I believe that enjoying life is what makes it worth living. This is hardly a philosophical revolution, but many people would be surprised by the frequency with which they violate this policy.
Life is what you make it, and, trivial as it might seem, I try to ensure that I have some fun with it. I believe that those who search for happiness are missing the point of it altogether. Toiling to achieve happiness is a contradiction in itself; although any worthwhile goal will demand sacrifices of its pursuer, I pity those who dig themselves into such drudgery that they lose sight of the enjoyment they are constantly eluding.
Where did I go to learn about the importance of fun? Cross country. To date, I have not yet managed to locate another group of people who are capable of having so much fun, even when faced with painful workouts and weather ranging from “Wait, why do shirts even exist” in August all the way up to “I don’t even care whether this hat makes me look like a rapper” in November. Like any useful cross country team, we run until our bodies fail, but when we’re not doing that we keep ourselves busy by inventing and executing outrageous escapades. I would love to describe these, but I am hindered by the 500 word limit (and also by certain FCC regulations).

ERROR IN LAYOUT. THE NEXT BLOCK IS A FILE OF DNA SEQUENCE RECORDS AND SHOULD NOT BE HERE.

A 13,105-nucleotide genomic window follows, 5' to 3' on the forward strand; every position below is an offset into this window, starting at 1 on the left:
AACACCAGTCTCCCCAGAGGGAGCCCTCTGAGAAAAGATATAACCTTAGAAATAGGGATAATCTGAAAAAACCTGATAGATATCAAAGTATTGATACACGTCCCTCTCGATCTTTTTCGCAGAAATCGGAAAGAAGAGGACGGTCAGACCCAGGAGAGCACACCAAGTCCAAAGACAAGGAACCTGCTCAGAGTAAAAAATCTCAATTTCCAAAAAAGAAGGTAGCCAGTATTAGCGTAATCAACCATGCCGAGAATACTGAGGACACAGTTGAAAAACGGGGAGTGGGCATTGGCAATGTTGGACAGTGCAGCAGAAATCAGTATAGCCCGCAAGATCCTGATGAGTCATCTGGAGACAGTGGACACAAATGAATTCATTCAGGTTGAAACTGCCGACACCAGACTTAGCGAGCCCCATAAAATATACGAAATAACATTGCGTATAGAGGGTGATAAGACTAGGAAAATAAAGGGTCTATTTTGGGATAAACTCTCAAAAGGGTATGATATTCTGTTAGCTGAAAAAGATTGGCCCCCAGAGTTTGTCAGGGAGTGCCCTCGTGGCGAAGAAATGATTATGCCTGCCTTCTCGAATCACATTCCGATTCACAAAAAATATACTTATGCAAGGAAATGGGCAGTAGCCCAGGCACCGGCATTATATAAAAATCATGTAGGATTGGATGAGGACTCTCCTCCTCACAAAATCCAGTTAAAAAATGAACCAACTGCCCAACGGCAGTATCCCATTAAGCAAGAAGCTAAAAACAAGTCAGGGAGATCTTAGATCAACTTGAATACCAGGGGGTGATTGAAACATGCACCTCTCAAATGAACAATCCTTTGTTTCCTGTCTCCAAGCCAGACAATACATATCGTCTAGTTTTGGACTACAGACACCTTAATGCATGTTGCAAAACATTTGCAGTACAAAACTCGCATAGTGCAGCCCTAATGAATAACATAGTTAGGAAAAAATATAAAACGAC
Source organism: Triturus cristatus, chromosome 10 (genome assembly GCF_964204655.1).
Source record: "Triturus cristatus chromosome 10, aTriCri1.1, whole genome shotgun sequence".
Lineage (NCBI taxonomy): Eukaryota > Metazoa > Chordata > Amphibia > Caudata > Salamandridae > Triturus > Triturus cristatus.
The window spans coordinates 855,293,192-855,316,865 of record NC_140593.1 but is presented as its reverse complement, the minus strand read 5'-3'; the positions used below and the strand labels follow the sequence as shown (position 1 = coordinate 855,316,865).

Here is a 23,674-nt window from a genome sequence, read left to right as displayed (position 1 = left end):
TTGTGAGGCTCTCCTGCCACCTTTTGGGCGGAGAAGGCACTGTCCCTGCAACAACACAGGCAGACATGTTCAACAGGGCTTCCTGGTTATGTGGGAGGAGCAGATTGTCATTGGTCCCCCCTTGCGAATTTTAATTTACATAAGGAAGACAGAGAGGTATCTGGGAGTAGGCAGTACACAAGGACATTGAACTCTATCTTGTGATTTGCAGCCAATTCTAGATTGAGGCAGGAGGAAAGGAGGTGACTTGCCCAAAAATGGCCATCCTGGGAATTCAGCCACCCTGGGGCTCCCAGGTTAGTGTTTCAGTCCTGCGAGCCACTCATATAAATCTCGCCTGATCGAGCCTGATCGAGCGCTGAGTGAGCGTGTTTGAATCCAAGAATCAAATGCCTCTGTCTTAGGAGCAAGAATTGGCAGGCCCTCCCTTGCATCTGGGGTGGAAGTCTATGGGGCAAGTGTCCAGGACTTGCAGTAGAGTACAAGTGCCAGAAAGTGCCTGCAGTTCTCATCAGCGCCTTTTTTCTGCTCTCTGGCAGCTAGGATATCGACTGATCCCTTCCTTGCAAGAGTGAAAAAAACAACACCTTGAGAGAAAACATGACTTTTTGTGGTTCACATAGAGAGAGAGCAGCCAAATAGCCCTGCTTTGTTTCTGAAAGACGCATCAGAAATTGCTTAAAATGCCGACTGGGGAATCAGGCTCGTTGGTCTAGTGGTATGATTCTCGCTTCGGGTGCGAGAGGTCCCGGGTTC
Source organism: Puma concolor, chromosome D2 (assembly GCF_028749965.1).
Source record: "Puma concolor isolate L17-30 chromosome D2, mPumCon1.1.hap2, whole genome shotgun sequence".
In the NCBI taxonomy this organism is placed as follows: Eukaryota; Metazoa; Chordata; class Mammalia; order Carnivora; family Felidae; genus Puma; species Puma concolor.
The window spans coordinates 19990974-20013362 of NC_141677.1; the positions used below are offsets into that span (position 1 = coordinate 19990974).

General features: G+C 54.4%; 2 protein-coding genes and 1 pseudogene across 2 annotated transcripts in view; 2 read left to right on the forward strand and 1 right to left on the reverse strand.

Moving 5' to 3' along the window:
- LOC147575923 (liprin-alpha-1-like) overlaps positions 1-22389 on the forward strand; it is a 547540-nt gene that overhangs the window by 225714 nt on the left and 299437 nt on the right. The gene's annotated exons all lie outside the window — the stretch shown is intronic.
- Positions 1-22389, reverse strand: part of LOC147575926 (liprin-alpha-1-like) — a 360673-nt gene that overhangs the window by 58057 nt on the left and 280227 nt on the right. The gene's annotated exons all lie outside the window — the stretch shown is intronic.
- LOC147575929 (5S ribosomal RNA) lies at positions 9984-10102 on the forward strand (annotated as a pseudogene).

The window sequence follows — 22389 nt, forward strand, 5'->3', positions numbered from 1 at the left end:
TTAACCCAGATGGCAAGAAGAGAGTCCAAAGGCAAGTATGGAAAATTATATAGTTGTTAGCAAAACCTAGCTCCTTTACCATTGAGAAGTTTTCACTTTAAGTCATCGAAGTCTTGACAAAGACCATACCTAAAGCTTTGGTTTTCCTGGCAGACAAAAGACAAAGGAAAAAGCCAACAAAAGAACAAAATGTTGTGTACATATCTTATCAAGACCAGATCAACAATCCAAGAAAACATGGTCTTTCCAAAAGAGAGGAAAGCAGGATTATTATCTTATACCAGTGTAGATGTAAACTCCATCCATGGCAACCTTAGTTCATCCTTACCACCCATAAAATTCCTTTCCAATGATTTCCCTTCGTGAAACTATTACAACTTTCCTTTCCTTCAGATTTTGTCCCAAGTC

In a competitive high school, losing touch with one’s life in favor of pursuing academics is not a difficult task. Many of my classmates will stop at nothing to get straight A’s for their high school careers, improving their chances of getting into a prestigious college. When I think about this, I can’t help but grimace (inwardly); if getting into college is the only aim of high school, and getting a job is the only aim of college, and getting another promotion is the only aim of a job, there is precious little life remaining outside of childhood and retirement. No doubt all of this work is essential to (financial) success, but allowing it to unconditionally take the helm is a tragic waste. No number of pools and Escalades will be able to buy back those wasted years. Influenced by consumer culture or not, it is always important to balance one’s aspirations with the sacrifices needed to achieve them.
No matter what life I lead, I hope that I will never forget to enjoy it.
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